Finally, Nerve and or muscle biopsy are sometimes used looking for problem axons, naked axons (axons with no covering left) and onion bulbs (evidence of de and re-myelination and certain other anti-body markers discovered after biopsy slide preparation and staining.
Ya’ know what? It really matters not between gbs and cidp. The treatment is the same.
By the way, there are multiple specific tests that must be run to exclude ‘other’ problems.
My final diagnosis was made by nerve biopsy (not sural).
AnonymousFebruary 24, 2011 at 12:19 pm
Dx included spinal tap which looks for high protein values; EMG and Nerve conduction Study; and clinical history– severe weakness in limbs, numbness in hands and feet which was what I had. I had no reflexes in my arms and knees. I had an MRI of the brain–to rule out MS.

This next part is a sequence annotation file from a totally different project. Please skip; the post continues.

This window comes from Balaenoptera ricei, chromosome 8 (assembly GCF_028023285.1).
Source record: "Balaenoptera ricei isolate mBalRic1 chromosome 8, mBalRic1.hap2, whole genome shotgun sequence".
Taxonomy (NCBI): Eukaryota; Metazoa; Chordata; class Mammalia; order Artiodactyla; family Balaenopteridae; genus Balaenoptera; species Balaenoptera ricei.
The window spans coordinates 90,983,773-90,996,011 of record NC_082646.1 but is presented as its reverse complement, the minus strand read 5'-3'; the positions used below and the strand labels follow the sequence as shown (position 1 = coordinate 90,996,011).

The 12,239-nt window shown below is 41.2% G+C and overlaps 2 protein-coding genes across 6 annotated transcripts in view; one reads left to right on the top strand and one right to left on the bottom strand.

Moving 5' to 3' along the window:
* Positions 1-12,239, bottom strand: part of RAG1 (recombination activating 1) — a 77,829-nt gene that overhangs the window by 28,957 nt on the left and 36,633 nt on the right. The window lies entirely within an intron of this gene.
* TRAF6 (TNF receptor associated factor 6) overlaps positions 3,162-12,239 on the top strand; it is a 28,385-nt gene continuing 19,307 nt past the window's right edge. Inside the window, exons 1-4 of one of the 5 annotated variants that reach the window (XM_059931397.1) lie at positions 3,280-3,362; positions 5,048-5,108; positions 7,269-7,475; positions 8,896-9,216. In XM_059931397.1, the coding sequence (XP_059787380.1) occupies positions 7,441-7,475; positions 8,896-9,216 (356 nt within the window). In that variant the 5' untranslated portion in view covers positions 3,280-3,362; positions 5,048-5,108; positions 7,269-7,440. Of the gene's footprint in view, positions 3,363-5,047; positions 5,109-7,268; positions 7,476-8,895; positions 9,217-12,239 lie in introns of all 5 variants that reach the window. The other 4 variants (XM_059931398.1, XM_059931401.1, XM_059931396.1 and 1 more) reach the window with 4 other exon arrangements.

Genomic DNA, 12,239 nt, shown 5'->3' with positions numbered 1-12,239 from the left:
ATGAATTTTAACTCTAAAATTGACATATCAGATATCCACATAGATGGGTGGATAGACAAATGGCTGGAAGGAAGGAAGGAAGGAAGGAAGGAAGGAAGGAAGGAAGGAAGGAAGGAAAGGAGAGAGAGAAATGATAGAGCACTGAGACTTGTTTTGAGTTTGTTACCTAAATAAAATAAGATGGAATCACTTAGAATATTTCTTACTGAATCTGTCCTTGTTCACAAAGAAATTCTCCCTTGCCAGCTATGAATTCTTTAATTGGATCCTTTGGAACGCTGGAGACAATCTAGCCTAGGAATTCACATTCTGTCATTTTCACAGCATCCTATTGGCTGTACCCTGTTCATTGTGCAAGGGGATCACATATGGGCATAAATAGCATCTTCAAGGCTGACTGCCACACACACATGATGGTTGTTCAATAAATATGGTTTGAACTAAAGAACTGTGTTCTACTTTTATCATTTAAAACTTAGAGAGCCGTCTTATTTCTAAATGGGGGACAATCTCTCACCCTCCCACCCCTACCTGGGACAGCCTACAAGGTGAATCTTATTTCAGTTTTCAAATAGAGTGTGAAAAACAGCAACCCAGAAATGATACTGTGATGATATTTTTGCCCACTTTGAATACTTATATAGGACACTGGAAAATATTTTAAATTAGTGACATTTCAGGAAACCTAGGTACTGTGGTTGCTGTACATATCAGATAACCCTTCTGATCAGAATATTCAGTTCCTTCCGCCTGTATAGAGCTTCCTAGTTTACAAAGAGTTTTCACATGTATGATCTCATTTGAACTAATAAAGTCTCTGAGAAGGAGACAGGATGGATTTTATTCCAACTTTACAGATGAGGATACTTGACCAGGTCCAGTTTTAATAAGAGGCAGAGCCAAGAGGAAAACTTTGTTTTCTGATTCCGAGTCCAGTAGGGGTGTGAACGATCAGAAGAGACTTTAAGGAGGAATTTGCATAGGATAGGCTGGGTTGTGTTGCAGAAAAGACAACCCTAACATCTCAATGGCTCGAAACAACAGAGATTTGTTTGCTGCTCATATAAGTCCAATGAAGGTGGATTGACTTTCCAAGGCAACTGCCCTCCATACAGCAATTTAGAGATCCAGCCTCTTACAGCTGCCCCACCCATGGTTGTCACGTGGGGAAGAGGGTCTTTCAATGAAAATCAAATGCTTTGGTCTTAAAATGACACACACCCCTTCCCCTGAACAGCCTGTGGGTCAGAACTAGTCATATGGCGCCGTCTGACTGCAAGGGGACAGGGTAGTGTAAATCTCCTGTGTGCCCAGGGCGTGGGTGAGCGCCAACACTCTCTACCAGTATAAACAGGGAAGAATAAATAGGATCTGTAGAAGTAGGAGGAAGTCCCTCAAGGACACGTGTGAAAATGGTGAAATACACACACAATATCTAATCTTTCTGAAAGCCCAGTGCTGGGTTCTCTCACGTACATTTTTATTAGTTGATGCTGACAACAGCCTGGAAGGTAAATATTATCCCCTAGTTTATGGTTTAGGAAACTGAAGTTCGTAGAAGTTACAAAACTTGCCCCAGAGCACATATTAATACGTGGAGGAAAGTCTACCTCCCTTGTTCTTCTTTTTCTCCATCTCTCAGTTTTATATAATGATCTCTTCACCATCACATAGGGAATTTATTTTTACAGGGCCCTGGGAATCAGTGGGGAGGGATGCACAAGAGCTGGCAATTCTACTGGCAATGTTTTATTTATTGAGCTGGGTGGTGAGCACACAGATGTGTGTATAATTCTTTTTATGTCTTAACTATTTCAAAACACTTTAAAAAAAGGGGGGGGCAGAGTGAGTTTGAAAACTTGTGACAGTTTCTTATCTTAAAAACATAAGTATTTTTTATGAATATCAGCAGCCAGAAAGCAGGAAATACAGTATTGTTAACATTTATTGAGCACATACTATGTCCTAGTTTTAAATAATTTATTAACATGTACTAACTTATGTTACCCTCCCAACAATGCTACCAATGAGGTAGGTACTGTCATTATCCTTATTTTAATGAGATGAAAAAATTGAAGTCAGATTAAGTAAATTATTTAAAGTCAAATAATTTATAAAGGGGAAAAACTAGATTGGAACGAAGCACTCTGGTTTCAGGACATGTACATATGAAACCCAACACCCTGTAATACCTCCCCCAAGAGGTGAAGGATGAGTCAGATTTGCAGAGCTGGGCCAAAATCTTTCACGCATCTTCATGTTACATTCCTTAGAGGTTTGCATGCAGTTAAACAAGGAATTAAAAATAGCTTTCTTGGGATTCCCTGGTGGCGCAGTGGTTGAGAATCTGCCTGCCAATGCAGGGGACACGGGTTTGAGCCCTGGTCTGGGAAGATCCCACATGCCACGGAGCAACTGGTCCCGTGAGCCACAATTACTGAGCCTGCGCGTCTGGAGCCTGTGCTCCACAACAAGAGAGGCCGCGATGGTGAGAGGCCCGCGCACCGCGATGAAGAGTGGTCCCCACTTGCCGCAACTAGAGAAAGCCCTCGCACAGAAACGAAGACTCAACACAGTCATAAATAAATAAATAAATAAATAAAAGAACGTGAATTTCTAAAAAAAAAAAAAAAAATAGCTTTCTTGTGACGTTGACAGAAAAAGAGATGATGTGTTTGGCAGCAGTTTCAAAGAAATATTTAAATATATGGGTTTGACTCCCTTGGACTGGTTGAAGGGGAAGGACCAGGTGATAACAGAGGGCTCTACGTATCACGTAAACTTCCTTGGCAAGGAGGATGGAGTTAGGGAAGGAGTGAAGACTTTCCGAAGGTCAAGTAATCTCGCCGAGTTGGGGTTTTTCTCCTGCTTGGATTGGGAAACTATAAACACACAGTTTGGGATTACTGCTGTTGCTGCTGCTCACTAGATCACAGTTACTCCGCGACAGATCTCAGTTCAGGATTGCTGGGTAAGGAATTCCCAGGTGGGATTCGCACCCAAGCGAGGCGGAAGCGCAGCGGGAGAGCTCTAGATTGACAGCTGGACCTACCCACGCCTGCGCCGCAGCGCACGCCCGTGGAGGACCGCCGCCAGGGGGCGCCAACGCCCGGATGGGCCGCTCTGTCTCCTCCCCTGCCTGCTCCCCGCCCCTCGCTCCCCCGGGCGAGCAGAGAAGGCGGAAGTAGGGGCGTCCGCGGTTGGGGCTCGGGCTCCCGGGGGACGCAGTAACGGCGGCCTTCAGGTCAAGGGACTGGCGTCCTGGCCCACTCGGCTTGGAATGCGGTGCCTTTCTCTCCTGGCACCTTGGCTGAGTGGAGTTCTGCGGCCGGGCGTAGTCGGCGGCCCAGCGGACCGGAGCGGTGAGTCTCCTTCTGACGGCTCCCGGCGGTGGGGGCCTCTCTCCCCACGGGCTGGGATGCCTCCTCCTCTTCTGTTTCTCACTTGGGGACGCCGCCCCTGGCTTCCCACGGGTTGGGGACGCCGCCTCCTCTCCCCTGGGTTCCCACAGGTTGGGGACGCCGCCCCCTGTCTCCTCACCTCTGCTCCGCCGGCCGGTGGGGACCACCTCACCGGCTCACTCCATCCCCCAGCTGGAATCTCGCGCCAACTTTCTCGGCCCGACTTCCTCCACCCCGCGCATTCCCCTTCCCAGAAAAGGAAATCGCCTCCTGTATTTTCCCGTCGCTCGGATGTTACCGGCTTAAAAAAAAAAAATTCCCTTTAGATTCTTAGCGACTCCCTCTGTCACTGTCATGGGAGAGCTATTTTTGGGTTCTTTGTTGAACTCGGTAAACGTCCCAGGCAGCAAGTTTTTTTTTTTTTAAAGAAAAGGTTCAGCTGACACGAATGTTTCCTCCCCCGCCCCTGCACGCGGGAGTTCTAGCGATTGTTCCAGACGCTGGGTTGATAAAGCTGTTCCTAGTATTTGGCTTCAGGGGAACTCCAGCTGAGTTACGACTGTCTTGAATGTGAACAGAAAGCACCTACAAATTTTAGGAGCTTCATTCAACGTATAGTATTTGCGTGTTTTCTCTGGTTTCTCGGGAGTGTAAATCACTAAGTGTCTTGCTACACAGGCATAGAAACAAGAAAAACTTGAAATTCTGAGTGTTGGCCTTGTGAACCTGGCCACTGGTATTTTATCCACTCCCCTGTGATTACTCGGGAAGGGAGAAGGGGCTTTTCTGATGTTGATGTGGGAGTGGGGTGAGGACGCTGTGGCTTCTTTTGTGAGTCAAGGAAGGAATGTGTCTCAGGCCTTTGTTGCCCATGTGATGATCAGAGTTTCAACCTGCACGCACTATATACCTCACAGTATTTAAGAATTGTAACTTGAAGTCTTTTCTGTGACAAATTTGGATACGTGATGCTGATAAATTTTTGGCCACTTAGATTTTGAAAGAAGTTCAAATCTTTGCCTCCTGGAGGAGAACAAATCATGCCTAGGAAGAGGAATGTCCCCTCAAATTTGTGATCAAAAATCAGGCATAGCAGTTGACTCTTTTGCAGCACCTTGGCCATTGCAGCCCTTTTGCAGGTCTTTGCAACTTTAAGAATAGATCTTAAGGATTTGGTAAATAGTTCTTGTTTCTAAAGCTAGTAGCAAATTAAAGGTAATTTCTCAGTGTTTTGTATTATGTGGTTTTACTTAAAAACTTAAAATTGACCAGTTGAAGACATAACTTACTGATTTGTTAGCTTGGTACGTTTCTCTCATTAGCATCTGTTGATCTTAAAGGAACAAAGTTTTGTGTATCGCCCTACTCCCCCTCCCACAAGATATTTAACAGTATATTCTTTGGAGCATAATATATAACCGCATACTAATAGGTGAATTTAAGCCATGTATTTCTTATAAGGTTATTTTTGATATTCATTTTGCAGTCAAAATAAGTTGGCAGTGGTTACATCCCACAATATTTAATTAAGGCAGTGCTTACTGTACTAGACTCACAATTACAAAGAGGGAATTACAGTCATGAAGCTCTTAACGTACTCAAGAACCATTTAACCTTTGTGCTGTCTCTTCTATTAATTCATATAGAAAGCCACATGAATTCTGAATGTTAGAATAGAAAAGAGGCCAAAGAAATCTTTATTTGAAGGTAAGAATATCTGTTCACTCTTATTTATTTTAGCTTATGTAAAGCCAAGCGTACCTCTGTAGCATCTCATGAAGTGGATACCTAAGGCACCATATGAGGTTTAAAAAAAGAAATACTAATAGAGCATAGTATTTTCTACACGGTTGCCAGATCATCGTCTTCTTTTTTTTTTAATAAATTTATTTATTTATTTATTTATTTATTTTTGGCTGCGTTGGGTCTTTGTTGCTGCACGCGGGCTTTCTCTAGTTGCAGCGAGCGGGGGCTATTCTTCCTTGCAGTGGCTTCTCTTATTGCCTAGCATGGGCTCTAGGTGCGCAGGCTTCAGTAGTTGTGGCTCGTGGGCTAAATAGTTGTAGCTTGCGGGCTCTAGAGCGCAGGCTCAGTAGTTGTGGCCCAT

AnonymousFebruary 24, 2011 at 1:01 pm
There is some differences in the treatment of GBS/Cidp. Can’t remember offhand what that is.
I do like that you mention about the 3% reoccurence of gbs. Doctors often just go right ahead and call it Cidp by empirical defination instead of symptoms and facts presented by the patient.
AnonymousFebruary 24, 2011 at 7:04 pm
Restating the answer- “When IVIG or Plasmaphresis are used, then the treatment is the same.”
Refer to: [url]http://www.ninds.nih.gov/disorders/gbs/detail_gbs.htm[/url]
“…Currently, plasma exchange (sometimes called plasmapheresis) and high-dose immunoglobulin therapy are used. Both of them are equally effective, but immunoglobulin is easier to administer. Plasma exchange is a method by which whole blood is removed from the body and processed so that the red and white blood cells are separated from the plasma, or liquid portion of the blood. The blood cells are then returned to the patient without the plasma, which the body quickly replaces. Scientists still don’t know exactly why plasma exchange works, but the technique seems to reduce the severity and duration of the Guillain-Barré episode. This may be because the plasma portion of the blood contains elements of the immune system that may be toxic to the myelin.